Airmiles are a bit like a currency – and hyperinflation is setting in. What does this mean? If you’re sitting on a load of airmiles, spend, spend, spend, says Simon Wilson.
How big is the airmiles business?
Huge. Frequent flyer schemes, which reward loyal customers with airmiles towards free or discounted flights in the future, started in May 1981 as an American Airlines marketing gimmick and subsequently took off spectacularly. Once used exclusively by high-end business travellers, airmiles are these days a routine currency for all regular travellers. More than 130 airlines issue airmiles, 120 million people are members of frequent flyer schemes and 14 million flights are bought with airmiles each year.
Do airmiles offer genuine bargains?
Not as many as they used to. These days, a typical BA airmiles deal gives you a free one-way trip to Paris if you buy two economy return trips to New York. But even as recently the 1990s, BA allowed valued customers to pick up airmiles for flights they booked and then cancelled – an idea they had to drop when too many people took advantage. Meanwhile, David Phillips, a civil engineer from California, pulled off possibly the most notorious frequent-flyer coup. He became known as “the pudding guy” in the air industry after spotting the phenomenal returns available from Healthy Choice chocolate deserts, which in 1999 were being used in a special promotion at his local supermarket. By shelling out just $3,000 on the tasty treats, he earned $25,000 worth of frequent-flyer miles – enough to pay for travel for the rest of his life. Airlines are now more careful about the small print of what they offer.
How can I get the best out of airmiles?
There are now so many different types of airmile schemes in operation that consultancies have sprung up in America and Europe dedicated to helping people manage their portfolios. WebFlyer is a good place to start investigating what’s on offer. According to Holiday Which? magazine it can often be a good idea to join the loyalty scheme of foreign airlines that have two-way agreements with the carrier you want to gain benefits from. For example, on a return flight from London to New York, the best bonuses were available by flying Virgin Atlantic as a member of Air Jamaica’s Seventy Heaven club, or by travelling American Airlines while accumulating points through a scheme from the Brazilian airline Tam.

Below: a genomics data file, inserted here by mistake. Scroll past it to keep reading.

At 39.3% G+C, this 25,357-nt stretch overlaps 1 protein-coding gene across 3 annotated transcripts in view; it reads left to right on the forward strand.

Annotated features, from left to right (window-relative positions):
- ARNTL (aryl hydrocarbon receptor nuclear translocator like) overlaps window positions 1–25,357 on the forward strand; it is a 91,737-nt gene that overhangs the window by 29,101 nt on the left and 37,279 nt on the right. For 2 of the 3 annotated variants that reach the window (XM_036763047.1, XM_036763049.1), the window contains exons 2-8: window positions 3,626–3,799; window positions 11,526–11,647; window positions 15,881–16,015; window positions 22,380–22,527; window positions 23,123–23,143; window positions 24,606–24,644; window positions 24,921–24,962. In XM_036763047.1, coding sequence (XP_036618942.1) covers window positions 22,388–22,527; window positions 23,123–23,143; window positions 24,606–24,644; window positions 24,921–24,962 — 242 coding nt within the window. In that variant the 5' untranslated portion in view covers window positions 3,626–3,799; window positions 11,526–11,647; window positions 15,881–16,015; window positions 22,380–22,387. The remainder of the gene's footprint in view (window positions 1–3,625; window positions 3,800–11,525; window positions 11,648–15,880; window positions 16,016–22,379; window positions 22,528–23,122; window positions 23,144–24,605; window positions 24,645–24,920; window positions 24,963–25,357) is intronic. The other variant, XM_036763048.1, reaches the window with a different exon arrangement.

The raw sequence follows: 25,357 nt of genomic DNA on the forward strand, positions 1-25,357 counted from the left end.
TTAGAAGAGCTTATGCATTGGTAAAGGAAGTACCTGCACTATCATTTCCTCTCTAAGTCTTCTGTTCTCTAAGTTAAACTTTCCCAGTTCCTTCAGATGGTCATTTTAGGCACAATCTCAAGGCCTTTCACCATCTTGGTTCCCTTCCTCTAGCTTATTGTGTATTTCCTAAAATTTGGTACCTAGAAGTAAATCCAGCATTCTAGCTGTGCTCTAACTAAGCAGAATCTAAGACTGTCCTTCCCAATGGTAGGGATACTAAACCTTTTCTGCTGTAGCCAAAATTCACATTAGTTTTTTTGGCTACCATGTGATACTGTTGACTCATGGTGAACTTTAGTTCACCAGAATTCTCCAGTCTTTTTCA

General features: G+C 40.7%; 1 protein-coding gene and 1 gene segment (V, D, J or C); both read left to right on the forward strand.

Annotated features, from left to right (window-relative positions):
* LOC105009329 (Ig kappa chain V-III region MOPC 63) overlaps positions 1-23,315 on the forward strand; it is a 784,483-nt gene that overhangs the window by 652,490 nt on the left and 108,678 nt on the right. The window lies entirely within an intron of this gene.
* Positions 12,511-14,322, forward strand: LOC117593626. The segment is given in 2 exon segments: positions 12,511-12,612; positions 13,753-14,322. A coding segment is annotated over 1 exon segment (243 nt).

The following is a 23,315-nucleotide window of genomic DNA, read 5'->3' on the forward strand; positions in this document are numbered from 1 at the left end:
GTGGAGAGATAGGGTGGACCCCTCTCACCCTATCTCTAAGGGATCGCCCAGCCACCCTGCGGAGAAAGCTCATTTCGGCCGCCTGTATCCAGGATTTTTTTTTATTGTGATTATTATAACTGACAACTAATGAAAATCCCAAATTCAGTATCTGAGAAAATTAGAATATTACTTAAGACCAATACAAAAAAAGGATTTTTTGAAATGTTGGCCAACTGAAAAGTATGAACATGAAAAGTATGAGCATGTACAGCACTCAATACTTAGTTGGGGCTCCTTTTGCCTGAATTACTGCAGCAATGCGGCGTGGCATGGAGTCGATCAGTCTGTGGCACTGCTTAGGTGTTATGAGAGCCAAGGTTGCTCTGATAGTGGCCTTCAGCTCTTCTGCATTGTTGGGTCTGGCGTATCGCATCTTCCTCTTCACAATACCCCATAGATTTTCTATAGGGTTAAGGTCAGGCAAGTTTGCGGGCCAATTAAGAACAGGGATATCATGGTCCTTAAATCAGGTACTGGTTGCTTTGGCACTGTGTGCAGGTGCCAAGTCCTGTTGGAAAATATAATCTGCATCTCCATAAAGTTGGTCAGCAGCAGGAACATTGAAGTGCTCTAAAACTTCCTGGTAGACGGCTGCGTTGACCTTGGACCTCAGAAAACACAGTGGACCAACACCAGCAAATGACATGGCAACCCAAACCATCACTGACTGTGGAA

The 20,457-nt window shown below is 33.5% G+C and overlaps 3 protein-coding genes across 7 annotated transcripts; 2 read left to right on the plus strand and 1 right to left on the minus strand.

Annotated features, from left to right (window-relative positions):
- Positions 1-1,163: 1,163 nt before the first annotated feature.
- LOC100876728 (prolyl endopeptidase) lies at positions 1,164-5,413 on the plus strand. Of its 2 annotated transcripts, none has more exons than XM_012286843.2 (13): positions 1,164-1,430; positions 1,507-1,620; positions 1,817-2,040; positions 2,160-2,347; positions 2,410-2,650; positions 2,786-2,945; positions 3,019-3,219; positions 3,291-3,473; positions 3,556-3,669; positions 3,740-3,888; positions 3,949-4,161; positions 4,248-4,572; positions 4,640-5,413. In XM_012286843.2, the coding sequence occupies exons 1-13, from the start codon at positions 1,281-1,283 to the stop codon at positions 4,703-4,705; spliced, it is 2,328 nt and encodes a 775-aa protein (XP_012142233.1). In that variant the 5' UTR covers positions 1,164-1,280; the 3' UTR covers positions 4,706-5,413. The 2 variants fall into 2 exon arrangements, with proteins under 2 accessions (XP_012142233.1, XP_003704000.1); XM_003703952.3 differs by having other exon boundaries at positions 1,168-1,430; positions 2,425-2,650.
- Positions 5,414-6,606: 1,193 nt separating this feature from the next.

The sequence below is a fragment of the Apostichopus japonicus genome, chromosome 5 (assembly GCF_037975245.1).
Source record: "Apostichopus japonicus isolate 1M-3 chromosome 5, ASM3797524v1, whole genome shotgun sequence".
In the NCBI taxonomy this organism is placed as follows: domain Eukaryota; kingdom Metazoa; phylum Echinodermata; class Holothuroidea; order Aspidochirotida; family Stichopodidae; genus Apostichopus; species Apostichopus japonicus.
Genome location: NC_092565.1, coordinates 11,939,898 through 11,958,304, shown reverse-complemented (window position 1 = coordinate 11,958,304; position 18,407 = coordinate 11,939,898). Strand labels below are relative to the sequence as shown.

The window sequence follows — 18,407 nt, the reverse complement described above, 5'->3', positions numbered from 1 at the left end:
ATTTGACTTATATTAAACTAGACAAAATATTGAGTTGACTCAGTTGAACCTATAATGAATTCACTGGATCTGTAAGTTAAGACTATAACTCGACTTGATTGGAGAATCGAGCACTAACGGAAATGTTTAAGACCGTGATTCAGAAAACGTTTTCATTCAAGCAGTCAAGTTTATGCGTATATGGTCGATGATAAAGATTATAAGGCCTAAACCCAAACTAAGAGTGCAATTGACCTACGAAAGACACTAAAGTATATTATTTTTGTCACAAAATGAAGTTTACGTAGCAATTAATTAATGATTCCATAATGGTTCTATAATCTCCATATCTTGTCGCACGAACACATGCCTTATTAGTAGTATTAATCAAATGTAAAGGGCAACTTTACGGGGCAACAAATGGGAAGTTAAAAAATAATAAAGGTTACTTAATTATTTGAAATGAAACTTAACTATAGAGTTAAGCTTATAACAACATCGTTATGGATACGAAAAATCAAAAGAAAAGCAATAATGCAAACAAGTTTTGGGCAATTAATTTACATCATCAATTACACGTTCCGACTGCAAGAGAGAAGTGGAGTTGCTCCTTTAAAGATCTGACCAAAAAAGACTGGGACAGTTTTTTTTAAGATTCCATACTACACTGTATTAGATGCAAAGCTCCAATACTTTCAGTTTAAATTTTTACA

Are airmiles a currency?
Yes, in that they are a medium of exchange with a recognised value. British Airways has 1.7 million frequent flyers in its Executive Club, and says airmiles are among the four biggest currencies used to purchase flights. According to a recent tongue-in-cheek analysis by The Economist, the global stock of unredeemed airmiles is worth about $700bn – more than all the US dollar bills in circulation, and dwarfs Britain’s £43,000 million of notes and coins.
So how much is a mile worth?
These days airlines sell miles to partners such as credit-card and car-rental firms, and about half of all miles are earned through these and other schemes, rather than by actually flying, making them ever easier to acquire. Currently, airlines sell them to credit-card operators for just under two cents a mile; their value when used to buy a ticket or upgrade can be anywhere between one and ten cents per mile. The Economist takes the mid-point of that range – five cents – and multiplies it by the Webflyer.com estimate of the number of unused airmiles in circulation – 14 trillion – to come up with $700bn for the value of the world’s unredeemed miles.
Isn’t that a problem for the aviation industry?
Up to a point. The number of miles outstanding has been ballooning by around 20% a year over the past decade; at current rates of redemption, even if airlines stopped issuing them now, it would take 25 years for all the stock to be used up. In other words, airlines have been issuing more miles than they can supply in free seats. In theory, that suggests they’re building up a dangerous future liability that they will not be able to meet.
And in practice?
They should be fine: the small print of the schemes lets airlines cancel unused points after a set period, as well as allowing them to restrict seat availability and to change the terms of their scheme at will. Basic economics tells us that excessive monetary growth is bound to end in hyperinflation and devaluation of the currency. In this case, this means you need more and more airmiles to qualify for free flights and that, as time passes, you will find it harder and harder to redeem your miles: expect to have to take crack-of-dawn departures from out-of-town airports. Just like any other currency, inflation will hurt those left holding them. The message? Spend your airmiles while they are still worth something.